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Reservation Reelism

Redfacing, Visual Sovereignty, and Representations of Native Americans in Film

Author: Michelle H. Raheja

Publisher: U of Nebraska Press

ISBN: 0803268270

Category: Social Science

Page: 376

View: 5849

In this deeply engaging account Michelle H. Raheja offers the first book-length study of the Indigenous actors, directors, and spectators who helped shape Hollywood’s representation of Indigenous peoples. Since the era of silent films, Hollywood movies and visual culture generally have provided the primary representational field on which Indigenous images have been displayed to non-Native audiences. These films have been highly influential in shaping perceptions of Indigenous peoples as, for example, a dying race or as inherently unable or unwilling to adapt to change. However, films with Indigenous plots and subplots also signify at least some degree of Native presence in a culture that largely defines Native peoples as absent or separate. Native actors, directors, and spectators have had a part in creating these cinematic representations and have thus complicated the dominant, and usually negative, messages about Native peoples that films portray. In Reservation Reelism Raheja examines the history of these Native actors, directors, and spectators, reveals their contributions, and attempts to create positive representations in film that reflect the complex and vibrant experiences of Native peoples and communities.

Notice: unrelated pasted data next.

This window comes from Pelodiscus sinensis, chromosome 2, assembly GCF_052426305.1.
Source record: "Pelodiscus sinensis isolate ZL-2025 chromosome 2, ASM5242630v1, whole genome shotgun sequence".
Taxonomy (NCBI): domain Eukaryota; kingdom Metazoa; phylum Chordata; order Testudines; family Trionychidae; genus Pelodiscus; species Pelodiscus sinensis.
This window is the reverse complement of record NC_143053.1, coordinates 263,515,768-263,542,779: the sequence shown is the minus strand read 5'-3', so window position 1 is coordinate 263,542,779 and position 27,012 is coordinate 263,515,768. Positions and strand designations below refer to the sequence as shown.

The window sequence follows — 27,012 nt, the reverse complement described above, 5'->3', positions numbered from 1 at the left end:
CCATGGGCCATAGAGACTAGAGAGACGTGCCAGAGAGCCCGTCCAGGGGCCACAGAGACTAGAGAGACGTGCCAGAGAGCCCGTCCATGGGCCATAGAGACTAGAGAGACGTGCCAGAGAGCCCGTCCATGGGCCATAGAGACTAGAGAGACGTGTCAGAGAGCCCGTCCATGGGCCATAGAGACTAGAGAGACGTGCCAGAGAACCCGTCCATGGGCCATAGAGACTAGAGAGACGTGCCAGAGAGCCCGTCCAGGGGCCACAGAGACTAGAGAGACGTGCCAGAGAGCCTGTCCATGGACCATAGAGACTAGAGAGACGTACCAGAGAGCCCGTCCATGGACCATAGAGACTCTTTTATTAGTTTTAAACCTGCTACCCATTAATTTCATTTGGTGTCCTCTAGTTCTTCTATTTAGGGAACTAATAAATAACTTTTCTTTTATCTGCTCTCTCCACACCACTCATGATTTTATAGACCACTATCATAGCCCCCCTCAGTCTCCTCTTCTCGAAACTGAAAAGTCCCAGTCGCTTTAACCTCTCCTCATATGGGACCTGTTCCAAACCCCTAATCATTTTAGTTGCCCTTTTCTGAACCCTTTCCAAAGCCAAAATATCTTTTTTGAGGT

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Edible Memory

The Lure of Heirloom Tomatoes and Other Forgotten Foods

Author: Jennifer A. Jordan

Publisher: University of Chicago Press

ISBN: 022622824X

Category: Cooking

Page: 336

View: 1524